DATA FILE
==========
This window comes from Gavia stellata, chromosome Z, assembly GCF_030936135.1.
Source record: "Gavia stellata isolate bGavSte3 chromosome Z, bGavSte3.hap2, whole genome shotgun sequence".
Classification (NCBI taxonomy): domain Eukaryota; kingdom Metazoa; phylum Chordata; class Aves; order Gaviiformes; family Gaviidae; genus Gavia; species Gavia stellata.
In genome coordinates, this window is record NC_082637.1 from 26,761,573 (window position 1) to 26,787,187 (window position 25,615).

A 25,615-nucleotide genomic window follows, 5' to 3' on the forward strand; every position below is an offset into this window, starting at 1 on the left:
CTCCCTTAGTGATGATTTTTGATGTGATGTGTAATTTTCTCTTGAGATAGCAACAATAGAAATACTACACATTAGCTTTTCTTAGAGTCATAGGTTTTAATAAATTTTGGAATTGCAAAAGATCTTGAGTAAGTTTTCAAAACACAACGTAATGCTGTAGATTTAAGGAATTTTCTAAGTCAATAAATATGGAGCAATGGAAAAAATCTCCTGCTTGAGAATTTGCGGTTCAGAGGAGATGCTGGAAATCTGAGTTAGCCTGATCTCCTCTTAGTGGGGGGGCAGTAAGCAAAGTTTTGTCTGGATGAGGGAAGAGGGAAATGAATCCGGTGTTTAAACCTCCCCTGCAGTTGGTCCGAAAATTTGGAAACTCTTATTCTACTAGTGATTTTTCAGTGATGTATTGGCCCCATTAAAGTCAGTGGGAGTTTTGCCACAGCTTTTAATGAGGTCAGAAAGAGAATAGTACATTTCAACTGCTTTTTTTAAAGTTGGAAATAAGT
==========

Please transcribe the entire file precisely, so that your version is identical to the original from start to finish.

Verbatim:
This window comes from Gavia stellata, chromosome Z, assembly GCF_030936135.1.
Source record: "Gavia stellata isolate bGavSte3 chromosome Z, bGavSte3.hap2, whole genome shotgun sequence".
Classification (NCBI taxonomy): domain Eukaryota; kingdom Metazoa; phylum Chordata; class Aves; order Gaviiformes; family Gaviidae; genus Gavia; species Gavia stellata.
In genome coordinates, this window is record NC_082637.1 from 26,761,573 (window position 1) to 26,787,187 (window position 25,615).

A 25,615-nucleotide genomic window follows, 5' to 3' on the forward strand; every position below is an offset into this window, starting at 1 on the left:
CTCCCTTAGTGATGATTTTTGATGTGATGTGTAATTTTCTCTTGAGATAGCAACAATAGAAATACTACACATTAGCTTTTCTTAGAGTCATAGGTTTTAATAAATTTTGGAATTGCAAAAGATCTTGAGTAAGTTTTCAAAACACAACGTAATGCTGTAGATTTAAGGAATTTTCTAAGTCAATAAATATGGAGCAATGGAAAAAATCTCCTGCTTGAGAATTTGCGGTTCAGAGGAGATGCTGGAAATCTGAGTTAGCCTGATCTCCTCTTAGTGGGGGGGCAGTAAGCAAAGTTTTGTCTGGATGAGGGAAGAGGGAAATGAATCCGGTGTTTAAACCTCCCCTGCAGTTGGTCCGAAAATTTGGAAACTCTTATTCTACTAGTGATTTTTCAGTGATGTATTGGCCCCATTAAAGTCAGTGGGAGTTTTGCCACAGCTTTTAATGAGGTCAGAAAGAGAATAGTACATTTCAACTGCTTTTTTTAAAGTTGGAAATAAGT